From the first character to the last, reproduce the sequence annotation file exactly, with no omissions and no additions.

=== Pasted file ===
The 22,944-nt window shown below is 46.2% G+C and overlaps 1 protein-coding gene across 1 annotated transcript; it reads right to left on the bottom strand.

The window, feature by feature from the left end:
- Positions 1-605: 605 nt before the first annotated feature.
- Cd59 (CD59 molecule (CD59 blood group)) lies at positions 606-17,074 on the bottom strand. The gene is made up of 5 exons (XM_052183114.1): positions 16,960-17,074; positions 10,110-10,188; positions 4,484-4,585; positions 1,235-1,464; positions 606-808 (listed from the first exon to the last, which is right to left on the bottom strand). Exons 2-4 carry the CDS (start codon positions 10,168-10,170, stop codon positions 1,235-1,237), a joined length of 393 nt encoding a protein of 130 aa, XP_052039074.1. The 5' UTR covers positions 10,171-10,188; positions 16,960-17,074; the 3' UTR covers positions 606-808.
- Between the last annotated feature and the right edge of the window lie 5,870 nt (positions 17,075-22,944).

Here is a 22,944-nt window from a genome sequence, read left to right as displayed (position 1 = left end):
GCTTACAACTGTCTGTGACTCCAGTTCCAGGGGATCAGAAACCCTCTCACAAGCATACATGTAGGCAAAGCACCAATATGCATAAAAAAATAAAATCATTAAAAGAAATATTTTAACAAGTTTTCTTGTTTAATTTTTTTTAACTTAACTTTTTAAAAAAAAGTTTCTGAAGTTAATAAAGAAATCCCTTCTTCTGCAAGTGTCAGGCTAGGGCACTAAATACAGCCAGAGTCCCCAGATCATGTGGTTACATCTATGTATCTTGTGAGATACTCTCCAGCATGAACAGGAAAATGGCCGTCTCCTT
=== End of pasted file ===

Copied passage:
The 22,944-nt window shown below is 46.2% G+C and overlaps 1 protein-coding gene across 1 annotated transcript; it reads right to left on the bottom strand.

The window, feature by feature from the left end:
- Positions 1-605: 605 nt before the first annotated feature.
- Cd59 (CD59 molecule (CD59 blood group)) lies at positions 606-17,074 on the bottom strand. The gene is made up of 5 exons (XM_052183114.1): positions 16,960-17,074; positions 10,110-10,188; positions 4,484-4,585; positions 1,235-1,464; positions 606-808 (listed from the first exon to the last, which is right to left on the bottom strand). Exons 2-4 carry the CDS (start codon positions 10,168-10,170, stop codon positions 1,235-1,237), a joined length of 393 nt encoding a protein of 130 aa, XP_052039074.1. The 5' UTR covers positions 10,171-10,188; positions 16,960-17,074; the 3' UTR covers positions 606-808.
- Between the last annotated feature and the right edge of the window lie 5,870 nt (positions 17,075-22,944).

Here is a 22,944-nt window from a genome sequence, read left to right as displayed (position 1 = left end):
GCTTACAACTGTCTGTGACTCCAGTTCCAGGGGATCAGAAACCCTCTCACAAGCATACATGTAGGCAAAGCACCAATATGCATAAAAAAATAAAATCATTAAAAGAAATATTTTAACAAGTTTTCTTGTTTAATTTTTTTTAACTTAACTTTTTAAAAAAAAGTTTCTGAAGTTAATAAAGAAATCCCTTCTTCTGCAAGTGTCAGGCTAGGGCACTAAATACAGCCAGAGTCCCCAGATCATGTGGTTACATCTATGTATCTTGTGAGATACTCTCCAGCATGAACAGGAAAATGGCCGTCTCCTT